Major regions dominate in an evolving meta on first day of Worlds 2021 play-in stage

International League of Legends is back and we couldn't be more excited.

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Worlds is back and the League of Legends professional scene is quickly reaching its apex. The play-in stage of the 2021 League World Championship kicked off a month-long schedule of matches featuring 22 of the most talented teams in the world earlier today. 

With an immensely diverse meta and some genuinely close games to boot, the first day of the Worlds play-in stage kicked off League’s most prestigious professional tournament in high-octane fashion. If one day’s worth of games has proved anything, it’s that this year’s edition of Worlds could be one of the most intriguing tournaments yet. 

Beyond the hype, anticipation, and endless theorizing, Worlds is finally back. To see international competition in real-time again—even just for a few games—was a breath of fresh air after a full season of domestic matches across the world. Here are some of the biggest takeaways from the first day of the Worlds 2021 play-in stage. 

So we’re just picking anything, huh?

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We’re only one day into the tournament, but it’s already fair to say that the Worlds 2021 meta is unlike anything the professional League scene has ever produced. Just eight games into the tournament, 44 unique champions were picked, with 19 of the first 20 champions selected across the first two games being individually unique as well. For reference, 78 total unique champions were selected throughout the entire play-in stage last year, according to League stats site Games of Legends. This season’s event could eclipse that mark as early as tomorrow if the individual picks continue to roll in at this pace. 

With previously off-center picks like Amumu, Qiyana, Talon, Miss Fortune, and others controlling the Worlds meta after just one day, this year’s tournament is already shaping up to be one for the ages in terms of champion diversity. 

Related: PEACE debut Amumu, Zed picks at Worlds 2021 but fall to LNG Esports on day one of play-in stage

And while it’s utterly impossible to get a perfect read on the meta after just one day, it’s fair to assume that with so many options at every position, we might be living through the infancy of the most diverse World Championship in the history of League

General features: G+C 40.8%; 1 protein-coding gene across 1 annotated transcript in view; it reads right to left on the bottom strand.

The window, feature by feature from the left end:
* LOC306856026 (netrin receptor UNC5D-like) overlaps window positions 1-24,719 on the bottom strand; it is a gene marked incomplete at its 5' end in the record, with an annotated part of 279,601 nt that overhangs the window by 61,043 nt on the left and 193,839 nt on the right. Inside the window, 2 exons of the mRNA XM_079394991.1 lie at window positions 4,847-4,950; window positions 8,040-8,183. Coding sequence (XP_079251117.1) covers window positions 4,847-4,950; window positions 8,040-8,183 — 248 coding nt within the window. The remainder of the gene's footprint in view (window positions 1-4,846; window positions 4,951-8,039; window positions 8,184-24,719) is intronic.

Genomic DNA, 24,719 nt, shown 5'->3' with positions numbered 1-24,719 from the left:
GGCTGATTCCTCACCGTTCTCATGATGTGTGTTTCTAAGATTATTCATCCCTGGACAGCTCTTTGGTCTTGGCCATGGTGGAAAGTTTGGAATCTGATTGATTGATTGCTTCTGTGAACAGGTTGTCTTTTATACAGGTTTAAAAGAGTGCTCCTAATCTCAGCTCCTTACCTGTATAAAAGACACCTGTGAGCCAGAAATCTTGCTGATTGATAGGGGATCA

The LPL and LCK opened things up (and they might close things out, too)

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The World Championship opened up with another edition of the LCK vs. LPL rivalry when Hanwha Life and LNG Esports hit the Rift for the most intriguing game of the play-ins. The match, which LNG eventually ran away with, will serve as the only occasion on which two major region squads will face off during the play-ins (barring any potential matches in the qualification round). There isn’t another scheduled match at Worlds featuring two major region teams until Oct. 11 when DWG KIA and FunPlus Phoenix will kick off the group stage of the main event.  

Today’s game between Hanwha and LNG marked the first time since 2014 that a team from the LCK and LPL squared off to open the League World Championship. That year, an LPL team met one from the LCK in the grand finals of Worlds—something that’s happened three times overall. And with this year’s group stage predicted to feature eight teams from China and Korea, the odds favor yet another finale face-off between League’s two most historically dominant regions

The major region gap is still noticeable

While no minor region team secured a victory over a major region team on day one of Worlds 2021, the caliber of play from minor region teams is still respectable. Of course, that’s not to necessarily say that major regions weren’t heavily favored on day one of play-ins. Across the three games in which they played against minor region teams, squads from the major regions won by an average of 11,700 gold, while leading the early game by an average of 4,200 gold at the 15-minute mark. 

Earlier this year at MSI, teams like Detonation FocusMe, Unicorns of Love, and others came within inches of advancing past the play-in stage and have a reasonable chance of finishing the job at the World Championship. Of course, if any of the minor region representatives want to get past relative titans like LNG, Hanwha, and Cloud9, they’ll have to keep the games closer than they did today. 

Vizicsacsi returns to pro play

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Lost in the shuffle of the loaded eight-game schedule on day one of Worlds was former European mainstay Vizicsacsi’s return to the professional stage. The 2017 EU LCS Spring Split MVP is set to sub in as a temporary top laner for the Oceanic champions, PEACE, throughout Worlds after their original top laner Apii was restricted from traveling due to COVID-related reasons. Vizicsacsi hadn’t appeared in a pro game since the 2019 edition of Worlds prior to today, where he and Splyce were bounced from that year’s tournament by SK Telecom T1. 

Today, the 28-year-old posted a relatively average 2/3/1 scoreline in a loss to LNG Esports out of China, mostly thanks to an early-game rout that Vizicsacsi was on the receiving end of. Vizicsacsi will play at least three more games with his newly-minted teammates of 12 days, but the effort required to reach the same heights he did two years ago with Splyce will surely be immense—especially considering PEACE is already behind the eight ball with a record of 0-1. 

Worlds 2021 will resume tomorrow, Oct. 6, at 6am CT.


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